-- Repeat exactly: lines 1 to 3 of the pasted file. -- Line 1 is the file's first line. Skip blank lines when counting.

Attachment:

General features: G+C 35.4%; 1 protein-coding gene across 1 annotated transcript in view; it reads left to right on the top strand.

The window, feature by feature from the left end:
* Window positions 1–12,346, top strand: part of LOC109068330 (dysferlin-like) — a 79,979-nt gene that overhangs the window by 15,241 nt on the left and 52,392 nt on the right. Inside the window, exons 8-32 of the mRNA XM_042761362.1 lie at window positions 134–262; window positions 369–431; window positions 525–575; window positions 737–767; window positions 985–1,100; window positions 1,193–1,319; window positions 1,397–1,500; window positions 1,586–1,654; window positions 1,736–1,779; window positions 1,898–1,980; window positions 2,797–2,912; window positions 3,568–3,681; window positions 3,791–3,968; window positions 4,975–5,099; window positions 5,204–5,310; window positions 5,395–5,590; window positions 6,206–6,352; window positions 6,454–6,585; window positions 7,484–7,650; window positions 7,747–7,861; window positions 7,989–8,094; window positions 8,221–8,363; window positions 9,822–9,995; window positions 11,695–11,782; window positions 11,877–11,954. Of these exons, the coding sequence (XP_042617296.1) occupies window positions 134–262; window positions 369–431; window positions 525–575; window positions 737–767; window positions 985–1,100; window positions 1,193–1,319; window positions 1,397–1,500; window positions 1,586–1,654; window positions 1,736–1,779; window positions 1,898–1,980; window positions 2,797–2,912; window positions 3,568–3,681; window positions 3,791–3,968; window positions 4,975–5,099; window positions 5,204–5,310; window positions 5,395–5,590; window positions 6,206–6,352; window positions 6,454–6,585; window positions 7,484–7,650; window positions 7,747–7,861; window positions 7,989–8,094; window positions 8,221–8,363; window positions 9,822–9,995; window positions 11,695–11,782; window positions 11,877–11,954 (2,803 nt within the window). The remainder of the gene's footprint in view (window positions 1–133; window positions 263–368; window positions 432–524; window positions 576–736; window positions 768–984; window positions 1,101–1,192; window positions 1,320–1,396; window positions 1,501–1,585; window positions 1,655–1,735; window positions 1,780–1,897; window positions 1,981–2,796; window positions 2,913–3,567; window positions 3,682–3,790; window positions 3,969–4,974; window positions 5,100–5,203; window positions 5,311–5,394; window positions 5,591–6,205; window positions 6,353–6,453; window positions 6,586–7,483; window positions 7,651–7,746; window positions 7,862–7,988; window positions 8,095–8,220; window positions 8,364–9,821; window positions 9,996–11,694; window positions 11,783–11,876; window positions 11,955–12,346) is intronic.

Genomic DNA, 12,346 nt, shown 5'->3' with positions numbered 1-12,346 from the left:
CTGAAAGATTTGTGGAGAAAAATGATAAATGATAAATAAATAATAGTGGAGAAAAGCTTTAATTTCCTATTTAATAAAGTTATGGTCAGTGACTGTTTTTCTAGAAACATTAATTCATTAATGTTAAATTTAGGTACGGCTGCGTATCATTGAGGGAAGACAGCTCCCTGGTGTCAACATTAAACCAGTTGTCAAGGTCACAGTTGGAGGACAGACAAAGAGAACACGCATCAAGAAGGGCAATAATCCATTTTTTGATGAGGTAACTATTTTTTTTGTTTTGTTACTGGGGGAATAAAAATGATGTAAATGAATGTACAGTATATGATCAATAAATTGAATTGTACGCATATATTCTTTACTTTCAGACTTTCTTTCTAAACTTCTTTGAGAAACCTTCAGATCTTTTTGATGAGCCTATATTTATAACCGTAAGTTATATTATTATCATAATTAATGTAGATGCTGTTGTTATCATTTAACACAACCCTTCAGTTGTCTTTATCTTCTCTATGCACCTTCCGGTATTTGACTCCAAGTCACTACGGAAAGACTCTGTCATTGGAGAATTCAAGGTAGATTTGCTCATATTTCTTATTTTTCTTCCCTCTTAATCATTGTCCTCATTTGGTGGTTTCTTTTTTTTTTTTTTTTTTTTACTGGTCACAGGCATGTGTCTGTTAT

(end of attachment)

General features: G+C 35.4%; 1 protein-coding gene across 1 annotated transcript in view; it reads left to right on the top strand.

The window, feature by feature from the left end:
* Window positions 1–12,346, top strand: part of LOC109068330 (dysferlin-like) — a 79,979-nt gene that overhangs the window by 15,241 nt on the left and 52,392 nt on the right. Inside the window, exons 8-32 of the mRNA XM_042761362.1 lie at window positions 134–262; window positions 369–431; window positions 525–575; window positions 737–767; window positions 985–1,100; window positions 1,193–1,319; window positions 1,397–1,500; window positions 1,586–1,654; window positions 1,736–1,779; window positions 1,898–1,980; window positions 2,797–2,912; window positions 3,568–3,681; window positions 3,791–3,968; window positions 4,975–5,099; window positions 5,204–5,310; window positions 5,395–5,590; window positions 6,206–6,352; window positions 6,454–6,585; window positions 7,484–7,650; window positions 7,747–7,861; window positions 7,989–8,094; window positions 8,221–8,363; window positions 9,822–9,995; window positions 11,695–11,782; window positions 11,877–11,954. Of these exons, the coding sequence (XP_042617296.1) occupies window positions 134–262; window positions 369–431; window positions 525–575; window positions 737–767; window positions 985–1,100; window positions 1,193–1,319; window positions 1,397–1,500; window positions 1,586–1,654; window positions 1,736–1,779; window positions 1,898–1,980; window positions 2,797–2,912; window positions 3,568–3,681; window positions 3,791–3,968; window positions 4,975–5,099; window positions 5,204–5,310; window positions 5,395–5,590; window positions 6,206–6,352; window positions 6,454–6,585; window positions 7,484–7,650; window positions 7,747–7,861; window positions 7,989–8,094; window positions 8,221–8,363; window positions 9,822–9,995; window positions 11,695–11,782; window positions 11,877–11,954 (2,803 nt within the window). The remainder of the gene's footprint in view (window positions 1–133; window positions 263–368; window positions 432–524; window positions 576–736; window positions 768–984; window positions 1,101–1,192; window positions 1,320–1,396; window positions 1,501–1,585; window positions 1,655–1,735; window positions 1,780–1,897; window positions 1,981–2,796; window positions 2,913–3,567; window positions 3,682–3,790; window positions 3,969–4,974; window positions 5,100–5,203; window positions 5,311–5,394; window positions 5,591–6,205; window positions 6,353–6,453; window positions 6,586–7,483; window positions 7,651–7,746; window positions 7,862–7,988; window positions 8,095–8,220; window positions 8,364–9,821; window positions 9,996–11,694; window positions 11,783–11,876; window positions 11,955–12,346) is intronic.